Category Archives: K-State Extension

Open House for Woodson County Extension

Carla Nemecek is Southwind District Director and agent.

Please join the Southwind Extension District next Thursday, July 28 as we host an Open House to welcome Woodson County to Southwind Family.

 

Effective July 1, 2018, Woodson County Extension will join the Southwind Extension District. We will celebrate this important merger with refreshments and fellowship on Thursday, July 28 at a come-and-go reception in the Yates Center Office, 211 W. Butler from 2pm-6pm.

 

Staff and board members will be present at the Extension Office to answer your questions about the District and explain what K-State Research & Extension can do to better serve the residents of Woodson County.

 

Currently, the Extension programs in Neosho, Bourbon, Allen and Woodson Counties consists of 4 Office Professionals and 8 Agents with specialized expertise in 4-H & Youth Development, Food & Nutrition, Adult Development & Aging, Financial Management, Horticulture, Community Leadership, Livestock Production, and Forage Management.

 

For more information, please contact Carla Nemecek, Southwind District Director at 620-365-2242.

Minimize Food Waste

Kathy S. McEwan Family and Consumer Sciences Agent Foods & Nutrition, SNAP-Ed Coordinator Southwind Extension District – Iola Office P.O. Box 845, Iola KS 66749 620-365-2242 kmcewan@ksu.edu

Training focuses on addressing food issues in local communities

The Kansas State University Pollution Prevention Institute has formed a partnership with the Kansas Alliance for Wellness to present three upcoming workshops on minimizing food waste and keeping unused food out of local landfills.

The workshops will take place from 10 a.m. to 4 p.m. at the following locations:

June 14 – Salina Public Library.

June 21 – Iola courthouse.

June 28 – Oakley, Buffalo Bill Cultural Center.

There is no cost to attend and lunch will be provided, but interested persons are encouraged to register in advance at www.sbeap.org.

The workshops are being held to address the fact that 40 percent of food produced in the United States goes uneaten, while one in eight Americans struggle to put enough food on the table.

The workshops follow a train-the-trainer approach, allowing participants to learn more about what they can do to address food issues in their community. Organizers say the training will follow the U.S. Environmental Protection Agency’s hierarchy of food recovery, which includes donating food to food-insecure populations as one of its top solutions.

The workshop also will include training on strategic communications, including advocacy, marketing and messaging, which can be used to conduct public campaigns aimed at food system policies.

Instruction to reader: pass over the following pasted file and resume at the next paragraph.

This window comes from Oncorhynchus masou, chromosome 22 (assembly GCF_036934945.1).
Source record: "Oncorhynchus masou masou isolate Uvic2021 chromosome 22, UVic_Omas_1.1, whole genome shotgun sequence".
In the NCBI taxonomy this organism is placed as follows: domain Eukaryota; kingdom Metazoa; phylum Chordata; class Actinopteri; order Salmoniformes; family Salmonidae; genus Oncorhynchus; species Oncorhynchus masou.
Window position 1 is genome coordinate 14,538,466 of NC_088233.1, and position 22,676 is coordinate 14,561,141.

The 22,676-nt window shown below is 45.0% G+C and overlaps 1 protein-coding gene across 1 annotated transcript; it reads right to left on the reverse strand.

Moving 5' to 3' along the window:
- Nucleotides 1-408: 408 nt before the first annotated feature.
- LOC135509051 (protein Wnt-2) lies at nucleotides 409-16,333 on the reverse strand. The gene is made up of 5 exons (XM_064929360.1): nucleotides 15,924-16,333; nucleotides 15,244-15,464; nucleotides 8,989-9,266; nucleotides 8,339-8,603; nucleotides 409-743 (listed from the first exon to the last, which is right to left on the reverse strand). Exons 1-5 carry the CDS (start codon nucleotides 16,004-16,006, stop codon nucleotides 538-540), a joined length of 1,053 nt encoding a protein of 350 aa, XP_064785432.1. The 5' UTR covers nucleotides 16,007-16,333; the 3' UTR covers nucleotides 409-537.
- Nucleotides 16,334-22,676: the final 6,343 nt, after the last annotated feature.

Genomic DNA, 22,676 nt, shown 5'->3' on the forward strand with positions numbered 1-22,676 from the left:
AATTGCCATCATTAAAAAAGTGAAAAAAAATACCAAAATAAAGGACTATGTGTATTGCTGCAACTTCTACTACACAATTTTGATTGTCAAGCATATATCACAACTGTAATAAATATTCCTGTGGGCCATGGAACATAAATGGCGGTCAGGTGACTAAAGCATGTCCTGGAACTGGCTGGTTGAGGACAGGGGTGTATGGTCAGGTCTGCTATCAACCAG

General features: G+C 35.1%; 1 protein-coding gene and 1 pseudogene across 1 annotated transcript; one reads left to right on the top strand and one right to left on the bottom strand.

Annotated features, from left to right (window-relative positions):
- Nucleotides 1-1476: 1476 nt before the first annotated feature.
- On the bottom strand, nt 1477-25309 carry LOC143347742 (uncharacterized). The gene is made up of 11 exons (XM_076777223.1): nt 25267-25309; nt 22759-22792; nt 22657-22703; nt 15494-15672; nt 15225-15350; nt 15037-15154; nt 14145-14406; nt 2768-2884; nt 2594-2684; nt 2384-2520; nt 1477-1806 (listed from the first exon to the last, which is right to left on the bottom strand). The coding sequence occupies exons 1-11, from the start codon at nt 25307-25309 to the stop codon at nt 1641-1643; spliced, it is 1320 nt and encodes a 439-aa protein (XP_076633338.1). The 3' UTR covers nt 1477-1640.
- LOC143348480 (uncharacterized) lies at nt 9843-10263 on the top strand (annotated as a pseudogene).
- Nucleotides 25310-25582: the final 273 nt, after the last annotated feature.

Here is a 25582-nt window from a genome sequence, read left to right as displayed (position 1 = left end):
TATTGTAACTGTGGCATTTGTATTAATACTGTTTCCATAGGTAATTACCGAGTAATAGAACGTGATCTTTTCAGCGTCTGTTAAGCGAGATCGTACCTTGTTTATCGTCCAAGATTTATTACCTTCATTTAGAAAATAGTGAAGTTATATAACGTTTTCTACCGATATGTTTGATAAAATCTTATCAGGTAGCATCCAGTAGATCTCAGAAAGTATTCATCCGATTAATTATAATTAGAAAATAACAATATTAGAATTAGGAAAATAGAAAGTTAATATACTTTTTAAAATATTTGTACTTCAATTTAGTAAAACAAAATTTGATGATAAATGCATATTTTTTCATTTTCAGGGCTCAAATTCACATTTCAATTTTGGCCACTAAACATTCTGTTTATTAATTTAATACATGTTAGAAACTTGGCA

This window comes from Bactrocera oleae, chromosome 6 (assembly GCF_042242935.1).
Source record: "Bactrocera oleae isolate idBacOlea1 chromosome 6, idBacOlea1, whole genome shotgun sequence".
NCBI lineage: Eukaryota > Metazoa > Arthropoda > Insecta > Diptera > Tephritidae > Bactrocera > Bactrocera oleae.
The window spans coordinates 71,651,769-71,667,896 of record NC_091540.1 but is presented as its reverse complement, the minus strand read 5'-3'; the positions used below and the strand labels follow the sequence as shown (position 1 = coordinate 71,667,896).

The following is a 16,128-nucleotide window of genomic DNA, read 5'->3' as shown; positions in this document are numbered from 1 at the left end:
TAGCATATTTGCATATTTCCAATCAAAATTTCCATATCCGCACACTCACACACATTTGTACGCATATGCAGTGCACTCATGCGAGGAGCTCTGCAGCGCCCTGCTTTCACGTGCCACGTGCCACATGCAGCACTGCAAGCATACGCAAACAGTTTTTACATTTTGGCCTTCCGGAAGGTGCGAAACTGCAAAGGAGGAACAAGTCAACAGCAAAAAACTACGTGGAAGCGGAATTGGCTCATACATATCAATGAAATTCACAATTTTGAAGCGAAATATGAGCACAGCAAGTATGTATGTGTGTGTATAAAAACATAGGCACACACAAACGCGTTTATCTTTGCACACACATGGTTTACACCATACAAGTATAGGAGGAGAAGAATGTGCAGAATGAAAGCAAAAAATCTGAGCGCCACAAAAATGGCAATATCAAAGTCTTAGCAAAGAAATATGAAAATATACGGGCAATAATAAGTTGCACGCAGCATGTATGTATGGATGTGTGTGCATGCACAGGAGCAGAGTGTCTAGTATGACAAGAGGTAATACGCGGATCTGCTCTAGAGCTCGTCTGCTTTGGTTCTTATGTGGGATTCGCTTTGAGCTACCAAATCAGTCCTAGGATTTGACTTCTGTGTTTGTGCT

The U.S. Department of Agriculture’s Rural Utilities Service provided funding for these workshops.

For more information, or if you need accommodations to attend the Iola workshop, contact Kathy McEwan, Southwind Extension District, at kmcewan@ksu.edu or 620-365-2242.

Bagworms Have Emerged!

Krista Harding District Extension Agent, Horticulture Southwind Extension District 111 S. Butler Erie, KS 66733 Office: 620-244-3826 Cell: 620-496-8786

Bagworms are a yearly pest in our area and can cause considerable damage. Most homeowners typically don’t get too concerned about bagworm control until they see large bags present on plants. By then it is too late and the damage is already done! I actually found newly hatched bagworms on my Bald Cypress trees over the weekend.

Bagworms overwinter as eggs deposited in the female bags. From mid-May through mid-June, larvae hatch from the eggs and exit from the bottom opening of the old bag. Larvae begin constructing their miniature silk-lined bags immediately. Only after the bags have been completed do the larvae begin actual feeding activities. And as the larvae grow, so do their bags. By mid-to late August when feeding activities are complete, larvae firmly anchor their bags to the twigs and branches on which they were feeding.

Bagworms are most commonly found on eastern red cedar and junipers. However, bagworms can attack arborvitae, spruce and pine. Broadleaf trees, shrubs and ornamentals can also serve as a host to bagworms. After bagworms have defoliated a host plant, they are capable of migrating in search of additional food sources. They may attack the same species from which they came or a completely different species.

The damage caused by bagworm feeding can be minimal to severe. As larvae enter their later development stages, they require greater amounts of food. Sometimes in what seems to be just overnight, bagworms can completely defoliate a tree. Several successive years of heavy foliar feeding can result in the death a tree, especially with conifers.

There are two ways to control bagworms – cultural and chemical. Cultural practice is used by those who do not want to utilize insecticidal sprays to control bagworms. Instead, bagworms are eliminated by handpicking individual bags from plants. This is best done in the winter months when bags stand out against a trees background color. Keep in mind that a single missed bag could result in a thousand new bagworm larvae. Of course handpicking becomes impractical when a host is literally covered with bags or it is too tall to make handpicking possible.